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Borderlands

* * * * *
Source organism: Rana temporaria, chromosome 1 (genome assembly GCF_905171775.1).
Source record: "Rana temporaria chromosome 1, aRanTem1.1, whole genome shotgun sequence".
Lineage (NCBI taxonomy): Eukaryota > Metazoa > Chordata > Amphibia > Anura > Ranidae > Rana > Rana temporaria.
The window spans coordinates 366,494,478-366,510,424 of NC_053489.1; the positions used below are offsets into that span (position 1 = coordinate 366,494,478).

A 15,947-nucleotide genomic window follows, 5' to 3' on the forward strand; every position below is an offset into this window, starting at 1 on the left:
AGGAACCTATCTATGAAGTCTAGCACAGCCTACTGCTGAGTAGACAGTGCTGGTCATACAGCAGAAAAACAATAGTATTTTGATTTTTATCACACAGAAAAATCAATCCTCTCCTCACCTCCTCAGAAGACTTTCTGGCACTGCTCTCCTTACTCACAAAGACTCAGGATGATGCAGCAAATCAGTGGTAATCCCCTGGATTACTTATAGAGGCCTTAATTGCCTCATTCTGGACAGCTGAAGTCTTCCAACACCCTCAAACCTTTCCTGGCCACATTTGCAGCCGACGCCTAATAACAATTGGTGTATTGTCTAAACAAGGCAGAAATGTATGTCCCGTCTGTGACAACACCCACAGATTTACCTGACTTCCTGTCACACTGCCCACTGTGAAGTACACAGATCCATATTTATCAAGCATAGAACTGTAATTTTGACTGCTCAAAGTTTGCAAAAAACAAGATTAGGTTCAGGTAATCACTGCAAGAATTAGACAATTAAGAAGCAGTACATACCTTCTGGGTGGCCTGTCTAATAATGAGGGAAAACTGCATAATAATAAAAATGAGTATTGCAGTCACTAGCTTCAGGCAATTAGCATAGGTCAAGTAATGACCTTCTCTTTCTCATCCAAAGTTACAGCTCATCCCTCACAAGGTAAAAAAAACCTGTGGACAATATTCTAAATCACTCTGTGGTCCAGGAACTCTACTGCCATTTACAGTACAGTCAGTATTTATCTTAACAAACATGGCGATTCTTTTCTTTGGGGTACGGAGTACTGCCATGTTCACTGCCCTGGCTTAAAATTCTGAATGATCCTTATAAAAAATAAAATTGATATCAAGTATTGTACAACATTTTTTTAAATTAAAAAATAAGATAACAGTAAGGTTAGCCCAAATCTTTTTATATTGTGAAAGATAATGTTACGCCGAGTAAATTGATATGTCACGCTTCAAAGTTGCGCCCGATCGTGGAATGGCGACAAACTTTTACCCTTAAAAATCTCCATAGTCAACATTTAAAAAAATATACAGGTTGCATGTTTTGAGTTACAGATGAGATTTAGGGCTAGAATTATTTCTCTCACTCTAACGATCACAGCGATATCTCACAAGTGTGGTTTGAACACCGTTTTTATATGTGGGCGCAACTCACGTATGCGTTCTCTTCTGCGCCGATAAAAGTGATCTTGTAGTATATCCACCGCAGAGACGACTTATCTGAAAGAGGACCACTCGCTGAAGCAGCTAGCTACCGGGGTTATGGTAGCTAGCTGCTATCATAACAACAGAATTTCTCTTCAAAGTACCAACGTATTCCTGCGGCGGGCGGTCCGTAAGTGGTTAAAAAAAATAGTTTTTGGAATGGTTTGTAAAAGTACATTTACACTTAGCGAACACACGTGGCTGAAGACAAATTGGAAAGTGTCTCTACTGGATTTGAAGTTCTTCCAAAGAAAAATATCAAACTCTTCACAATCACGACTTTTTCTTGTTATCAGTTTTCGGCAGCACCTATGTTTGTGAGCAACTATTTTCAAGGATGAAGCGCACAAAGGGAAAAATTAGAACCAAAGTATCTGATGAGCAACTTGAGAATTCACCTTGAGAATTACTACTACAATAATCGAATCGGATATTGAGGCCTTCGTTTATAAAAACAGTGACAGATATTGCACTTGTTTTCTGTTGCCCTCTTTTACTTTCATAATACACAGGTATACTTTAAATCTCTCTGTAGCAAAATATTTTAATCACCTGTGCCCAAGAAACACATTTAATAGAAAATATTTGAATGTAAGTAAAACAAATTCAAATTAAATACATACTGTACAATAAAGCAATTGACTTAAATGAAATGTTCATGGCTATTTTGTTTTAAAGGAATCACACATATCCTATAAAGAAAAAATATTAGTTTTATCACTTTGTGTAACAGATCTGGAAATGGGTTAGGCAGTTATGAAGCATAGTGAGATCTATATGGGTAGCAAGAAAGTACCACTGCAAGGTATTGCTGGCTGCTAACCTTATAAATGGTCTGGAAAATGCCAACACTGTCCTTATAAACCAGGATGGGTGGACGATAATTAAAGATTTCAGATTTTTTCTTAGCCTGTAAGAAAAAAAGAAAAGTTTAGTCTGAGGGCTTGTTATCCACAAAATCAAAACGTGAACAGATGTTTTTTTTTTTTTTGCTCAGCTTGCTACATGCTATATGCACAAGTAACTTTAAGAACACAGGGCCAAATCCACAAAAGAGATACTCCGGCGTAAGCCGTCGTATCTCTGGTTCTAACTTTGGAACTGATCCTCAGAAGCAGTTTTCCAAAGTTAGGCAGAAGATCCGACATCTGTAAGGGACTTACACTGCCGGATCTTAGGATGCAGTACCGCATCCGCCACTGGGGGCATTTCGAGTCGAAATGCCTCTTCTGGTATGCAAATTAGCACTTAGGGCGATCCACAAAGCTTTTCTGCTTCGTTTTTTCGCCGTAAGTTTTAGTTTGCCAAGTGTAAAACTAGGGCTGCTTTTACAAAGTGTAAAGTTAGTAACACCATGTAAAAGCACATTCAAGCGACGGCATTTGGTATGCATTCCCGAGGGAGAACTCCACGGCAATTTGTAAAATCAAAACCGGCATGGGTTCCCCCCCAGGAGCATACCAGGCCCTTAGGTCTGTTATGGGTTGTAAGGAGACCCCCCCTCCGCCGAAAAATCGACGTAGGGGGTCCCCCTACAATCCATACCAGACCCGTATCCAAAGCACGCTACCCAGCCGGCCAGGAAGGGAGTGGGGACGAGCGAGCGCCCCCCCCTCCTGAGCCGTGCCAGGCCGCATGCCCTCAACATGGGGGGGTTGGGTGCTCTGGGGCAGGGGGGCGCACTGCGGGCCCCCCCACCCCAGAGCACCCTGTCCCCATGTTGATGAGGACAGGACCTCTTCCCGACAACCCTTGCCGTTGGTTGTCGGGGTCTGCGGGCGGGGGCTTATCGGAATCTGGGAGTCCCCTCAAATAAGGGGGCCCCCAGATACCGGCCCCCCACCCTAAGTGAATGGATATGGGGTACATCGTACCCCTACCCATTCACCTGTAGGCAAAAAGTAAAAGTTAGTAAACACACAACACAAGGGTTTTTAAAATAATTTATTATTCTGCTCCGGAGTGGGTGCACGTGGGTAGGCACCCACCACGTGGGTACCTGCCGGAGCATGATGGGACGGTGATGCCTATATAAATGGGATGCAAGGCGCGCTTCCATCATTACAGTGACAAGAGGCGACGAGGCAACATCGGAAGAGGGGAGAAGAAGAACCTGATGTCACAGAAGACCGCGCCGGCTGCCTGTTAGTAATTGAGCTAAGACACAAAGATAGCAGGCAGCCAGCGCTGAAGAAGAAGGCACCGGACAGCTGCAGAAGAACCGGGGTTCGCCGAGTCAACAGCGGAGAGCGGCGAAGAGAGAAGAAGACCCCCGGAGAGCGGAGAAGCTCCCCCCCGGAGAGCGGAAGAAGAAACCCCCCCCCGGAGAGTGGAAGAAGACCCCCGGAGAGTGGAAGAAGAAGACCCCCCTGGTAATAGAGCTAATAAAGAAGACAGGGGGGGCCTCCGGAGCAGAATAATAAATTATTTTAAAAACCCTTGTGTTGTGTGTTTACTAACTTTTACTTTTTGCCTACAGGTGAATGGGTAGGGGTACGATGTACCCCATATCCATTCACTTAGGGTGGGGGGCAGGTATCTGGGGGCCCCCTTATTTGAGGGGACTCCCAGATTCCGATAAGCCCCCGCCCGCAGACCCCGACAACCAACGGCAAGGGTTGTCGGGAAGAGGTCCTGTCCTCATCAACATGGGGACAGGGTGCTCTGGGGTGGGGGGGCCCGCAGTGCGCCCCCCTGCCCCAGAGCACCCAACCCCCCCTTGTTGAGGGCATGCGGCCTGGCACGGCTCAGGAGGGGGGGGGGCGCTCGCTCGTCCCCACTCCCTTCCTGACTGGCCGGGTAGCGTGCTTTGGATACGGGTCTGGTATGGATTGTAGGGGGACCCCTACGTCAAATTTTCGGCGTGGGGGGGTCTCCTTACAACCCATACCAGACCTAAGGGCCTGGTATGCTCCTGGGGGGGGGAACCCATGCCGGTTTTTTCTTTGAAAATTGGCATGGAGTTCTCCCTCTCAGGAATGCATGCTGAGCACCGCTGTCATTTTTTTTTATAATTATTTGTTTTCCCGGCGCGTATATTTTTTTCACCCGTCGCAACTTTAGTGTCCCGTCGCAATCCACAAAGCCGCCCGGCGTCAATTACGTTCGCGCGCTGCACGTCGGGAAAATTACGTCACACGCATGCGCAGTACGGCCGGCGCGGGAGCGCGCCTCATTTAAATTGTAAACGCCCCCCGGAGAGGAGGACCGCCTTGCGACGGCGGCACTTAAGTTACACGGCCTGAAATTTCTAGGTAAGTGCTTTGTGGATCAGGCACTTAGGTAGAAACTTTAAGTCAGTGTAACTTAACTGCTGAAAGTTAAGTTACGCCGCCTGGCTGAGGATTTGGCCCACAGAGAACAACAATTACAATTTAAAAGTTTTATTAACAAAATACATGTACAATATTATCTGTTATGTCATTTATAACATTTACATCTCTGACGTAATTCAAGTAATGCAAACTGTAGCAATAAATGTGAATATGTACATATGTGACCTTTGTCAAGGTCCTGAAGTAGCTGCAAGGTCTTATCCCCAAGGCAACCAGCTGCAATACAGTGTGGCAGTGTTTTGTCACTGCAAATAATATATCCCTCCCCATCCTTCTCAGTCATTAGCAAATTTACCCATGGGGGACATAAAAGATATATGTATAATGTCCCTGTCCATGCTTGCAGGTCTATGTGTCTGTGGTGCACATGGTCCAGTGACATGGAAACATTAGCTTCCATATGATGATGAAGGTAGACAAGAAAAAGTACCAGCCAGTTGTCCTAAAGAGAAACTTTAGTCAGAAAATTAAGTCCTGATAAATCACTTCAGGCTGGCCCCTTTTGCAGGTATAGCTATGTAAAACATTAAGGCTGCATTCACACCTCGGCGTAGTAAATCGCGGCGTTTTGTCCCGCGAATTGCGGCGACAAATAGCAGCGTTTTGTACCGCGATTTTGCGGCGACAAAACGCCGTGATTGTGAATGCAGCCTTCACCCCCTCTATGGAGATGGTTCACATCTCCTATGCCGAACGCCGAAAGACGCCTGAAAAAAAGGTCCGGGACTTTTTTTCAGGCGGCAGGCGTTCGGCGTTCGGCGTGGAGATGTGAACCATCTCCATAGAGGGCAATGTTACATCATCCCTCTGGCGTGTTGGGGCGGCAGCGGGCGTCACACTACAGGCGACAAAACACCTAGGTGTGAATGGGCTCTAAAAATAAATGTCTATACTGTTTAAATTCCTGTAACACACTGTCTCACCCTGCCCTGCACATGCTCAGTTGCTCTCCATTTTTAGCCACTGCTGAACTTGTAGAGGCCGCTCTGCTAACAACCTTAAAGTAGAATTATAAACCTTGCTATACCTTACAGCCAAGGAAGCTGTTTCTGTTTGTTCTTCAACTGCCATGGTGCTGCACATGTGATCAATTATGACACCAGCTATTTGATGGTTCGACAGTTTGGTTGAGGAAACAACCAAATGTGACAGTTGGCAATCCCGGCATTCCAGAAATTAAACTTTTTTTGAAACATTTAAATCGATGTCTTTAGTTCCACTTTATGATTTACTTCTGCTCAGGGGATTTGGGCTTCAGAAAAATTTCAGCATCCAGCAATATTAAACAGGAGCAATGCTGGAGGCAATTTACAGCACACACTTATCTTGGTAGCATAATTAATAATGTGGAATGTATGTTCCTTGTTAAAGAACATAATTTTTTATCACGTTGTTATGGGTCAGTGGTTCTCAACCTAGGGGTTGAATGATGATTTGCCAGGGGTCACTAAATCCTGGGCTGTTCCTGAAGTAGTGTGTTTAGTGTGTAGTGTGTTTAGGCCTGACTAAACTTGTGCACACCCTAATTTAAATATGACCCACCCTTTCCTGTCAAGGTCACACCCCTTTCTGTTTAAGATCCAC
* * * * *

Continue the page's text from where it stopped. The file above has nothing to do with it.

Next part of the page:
During our time with the fine folks at 2K yesterday we were able to get a look at the Gearbox-developed sci-fi, role-playing-shooter Borderlands and we found the game’s randomly-generated content, appealing art style and emphasis on loot to be a tasty combination.The game is set on the planet of Pandora, a frontier settlement once thought to be a resource-rich environment. However, after the gold rush failed to produce anything of value, many settlers left and now the planet has plunged into a chaotic, lawless society with some unpleasant creatures terrorising those that stayed. But, there are persistent rumours of a goldmine of alien technology, known as The Vault, and finding it is the ultimate goal of the four playable characters in the game, Brick, Mordecai, Lilith and Roland.We were shown the game being played in co-op by two players, taking control of Lilith and Brick. Brick, like his name suggests, is a brute of a creature, highly skilled in melee combat and Gearbox Software’s Mike Neumann told us that his melee attacks can be upgraded to the point where he can set enemies on fire with his punches and even rip off limbs. Lilith, on the other hand, is a Siren, a powerful mage-like character who can perform the Phase Walk, which allows her to move very quickly, even through enemy fire.What was most impressive about the demo was the game’s procedurally-generated content. Neumann explained that everything you kill in the game will drop loot, and there is somewhere between 600,000 and 1,000,000 randomly-generated weapons in the game. Moreover, the enemies are generated in the same way, as demonstrated when Brick and Lilith found themselves faced with a group of Mutant Midget Psychos. “Yes, the game has midgets,” said Neumann. “It makes me laugh, a lot.” One Midget may spit fire at you, while another may spit acid, or perhaps it will just set itself on fire and then run towards you.We were also quite taken with the game world, which features a real time day/night cycle and looks pretty stunning thanks to the comic-esque, cel-shaded art style. Powered by the Unreal 3 engine, the game runs along at a fair old pace too, which became most obvious when the players took control of one of the game’s many vehicles, which can be customised both visually and by adding weapons.It all adds up to a pretty tantalising prospect and the combination of RPG and shooter elements, even from this brief demo, seems to work very well indeed. We spoke to Gearbox president Randy Pitchford following the presentation, stay tuned for our video interview


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